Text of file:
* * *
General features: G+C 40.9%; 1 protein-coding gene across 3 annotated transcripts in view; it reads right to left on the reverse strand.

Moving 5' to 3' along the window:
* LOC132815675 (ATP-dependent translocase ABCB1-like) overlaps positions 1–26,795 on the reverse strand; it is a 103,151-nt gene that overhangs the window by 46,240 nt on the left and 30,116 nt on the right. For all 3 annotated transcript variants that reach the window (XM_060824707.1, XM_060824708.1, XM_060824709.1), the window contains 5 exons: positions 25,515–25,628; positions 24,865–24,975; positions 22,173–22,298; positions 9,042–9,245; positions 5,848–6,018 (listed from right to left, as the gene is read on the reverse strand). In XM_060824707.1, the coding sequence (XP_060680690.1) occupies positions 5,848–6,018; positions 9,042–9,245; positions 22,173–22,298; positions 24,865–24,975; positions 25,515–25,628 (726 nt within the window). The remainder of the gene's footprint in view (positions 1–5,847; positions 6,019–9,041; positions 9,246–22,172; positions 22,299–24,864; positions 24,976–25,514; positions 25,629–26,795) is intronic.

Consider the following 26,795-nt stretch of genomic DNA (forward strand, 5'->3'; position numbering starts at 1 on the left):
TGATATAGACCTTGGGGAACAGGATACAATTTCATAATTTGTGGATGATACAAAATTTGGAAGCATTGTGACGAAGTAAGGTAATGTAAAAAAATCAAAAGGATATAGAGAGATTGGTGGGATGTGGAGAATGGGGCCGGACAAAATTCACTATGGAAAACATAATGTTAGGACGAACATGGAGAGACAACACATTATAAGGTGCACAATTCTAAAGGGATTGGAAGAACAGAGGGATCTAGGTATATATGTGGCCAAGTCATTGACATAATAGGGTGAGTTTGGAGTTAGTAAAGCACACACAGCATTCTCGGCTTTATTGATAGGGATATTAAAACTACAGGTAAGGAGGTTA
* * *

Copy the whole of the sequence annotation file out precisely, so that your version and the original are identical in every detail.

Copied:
General features: G+C 40.9%; 1 protein-coding gene across 3 annotated transcripts in view; it reads right to left on the reverse strand.

Moving 5' to 3' along the window:
* LOC132815675 (ATP-dependent translocase ABCB1-like) overlaps positions 1–26,795 on the reverse strand; it is a 103,151-nt gene that overhangs the window by 46,240 nt on the left and 30,116 nt on the right. For all 3 annotated transcript variants that reach the window (XM_060824707.1, XM_060824708.1, XM_060824709.1), the window contains 5 exons: positions 25,515–25,628; positions 24,865–24,975; positions 22,173–22,298; positions 9,042–9,245; positions 5,848–6,018 (listed from right to left, as the gene is read on the reverse strand). In XM_060824707.1, the coding sequence (XP_060680690.1) occupies positions 5,848–6,018; positions 9,042–9,245; positions 22,173–22,298; positions 24,865–24,975; positions 25,515–25,628 (726 nt within the window). The remainder of the gene's footprint in view (positions 1–5,847; positions 6,019–9,041; positions 9,246–22,172; positions 22,299–24,864; positions 24,976–25,514; positions 25,629–26,795) is intronic.

Consider the following 26,795-nt stretch of genomic DNA (forward strand, 5'->3'; position numbering starts at 1 on the left):
TGATATAGACCTTGGGGAACAGGATACAATTTCATAATTTGTGGATGATACAAAATTTGGAAGCATTGTGACGAAGTAAGGTAATGTAAAAAAATCAAAAGGATATAGAGAGATTGGTGGGATGTGGAGAATGGGGCCGGACAAAATTCACTATGGAAAACATAATGTTAGGACGAACATGGAGAGACAACACATTATAAGGTGCACAATTCTAAAGGGATTGGAAGAACAGAGGGATCTAGGTATATATGTGGCCAAGTCATTGACATAATAGGGTGAGTTTGGAGTTAGTAAAGCACACACAGCATTCTCGGCTTTATTGATAGGGATATTAAAACTACAGGTAAGGAGGTTA